Saudi Arabia Agrees to Limited Ceasefire in Yemen

Yemeni officials say talks underway to expand truce

A week after Yemen’s Houthis called for a truce, Saudi Arabia has announced that they will be joining a “limited” cease-fire covering several areas, including the capital city of Sanaa. Yemeni officials say talks are also ongoing to expand the deal to cover more areas.

The announcement came as a surprise, as the Saudis had not previously indicated they were even considering the proposal, and had spent much of the week launching heavy airstrikes across northern Yemen.

The Houthis have also issued a statement confirming they are halting all drones and missile attacks against the Saudi coalition as part of the deal. The respective announcements sent the price of crude oil down on the markets, capping a down week.

The movement of oil prices seems to be a recognition in the commodities market that the Houthis’ claims to have attacked Saudi oil refineries with drones and their threats to do so again were credible, even though Saudi officials had tried to blame Iran.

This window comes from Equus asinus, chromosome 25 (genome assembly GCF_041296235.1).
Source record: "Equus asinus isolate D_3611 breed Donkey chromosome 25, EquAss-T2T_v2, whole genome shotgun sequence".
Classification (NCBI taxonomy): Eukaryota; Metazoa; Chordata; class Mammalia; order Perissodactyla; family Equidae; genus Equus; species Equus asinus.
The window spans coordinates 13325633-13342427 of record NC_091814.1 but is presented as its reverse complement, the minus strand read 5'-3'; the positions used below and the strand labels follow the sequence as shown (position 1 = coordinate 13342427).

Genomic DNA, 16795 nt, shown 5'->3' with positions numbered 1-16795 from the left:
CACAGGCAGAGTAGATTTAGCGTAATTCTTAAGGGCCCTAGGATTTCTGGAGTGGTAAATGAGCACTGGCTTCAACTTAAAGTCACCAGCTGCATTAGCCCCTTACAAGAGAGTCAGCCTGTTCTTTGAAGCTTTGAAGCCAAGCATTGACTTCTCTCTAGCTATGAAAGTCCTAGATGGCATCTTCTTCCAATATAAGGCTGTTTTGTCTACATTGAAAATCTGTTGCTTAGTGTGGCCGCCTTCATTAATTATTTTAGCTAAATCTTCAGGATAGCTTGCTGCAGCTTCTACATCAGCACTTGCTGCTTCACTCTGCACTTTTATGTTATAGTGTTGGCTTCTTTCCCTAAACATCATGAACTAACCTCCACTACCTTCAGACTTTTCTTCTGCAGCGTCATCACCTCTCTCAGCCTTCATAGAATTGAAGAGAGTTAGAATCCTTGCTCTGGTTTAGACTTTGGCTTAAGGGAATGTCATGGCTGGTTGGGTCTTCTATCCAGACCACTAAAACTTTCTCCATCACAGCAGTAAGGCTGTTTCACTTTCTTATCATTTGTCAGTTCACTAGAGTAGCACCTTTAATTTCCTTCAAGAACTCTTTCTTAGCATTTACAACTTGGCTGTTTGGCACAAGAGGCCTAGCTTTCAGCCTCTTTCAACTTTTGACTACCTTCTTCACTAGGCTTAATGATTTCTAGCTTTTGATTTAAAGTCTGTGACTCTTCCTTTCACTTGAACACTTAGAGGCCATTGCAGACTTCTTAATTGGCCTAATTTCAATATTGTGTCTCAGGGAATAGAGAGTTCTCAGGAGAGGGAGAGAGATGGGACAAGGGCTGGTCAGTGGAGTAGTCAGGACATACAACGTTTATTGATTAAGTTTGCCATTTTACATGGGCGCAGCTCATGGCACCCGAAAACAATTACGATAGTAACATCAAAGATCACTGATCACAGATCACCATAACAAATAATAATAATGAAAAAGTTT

When the Houthis initially proposed the truce, they also suggested it could give way to proper peace talks meant to end over 4 years of war in Yemen. There is as yet no indication such talks are lined up, but the US has been pushing the Saudis toward the process as well.

With Houthis, US, and Saudi officials on board, the big obstacle to peace talks may be the Saudi-backed government in Yemen, which has long criticized the idea of negotiations that would end with anything other than them securing absolute control over the entire country. That, and an ongoing separatist movement in the south, which still controls Aden, are likely to make full unification of Yemen a tall order for anyone.

Author: Jason Ditz

Jason Ditz is news editor of Antiwar.com.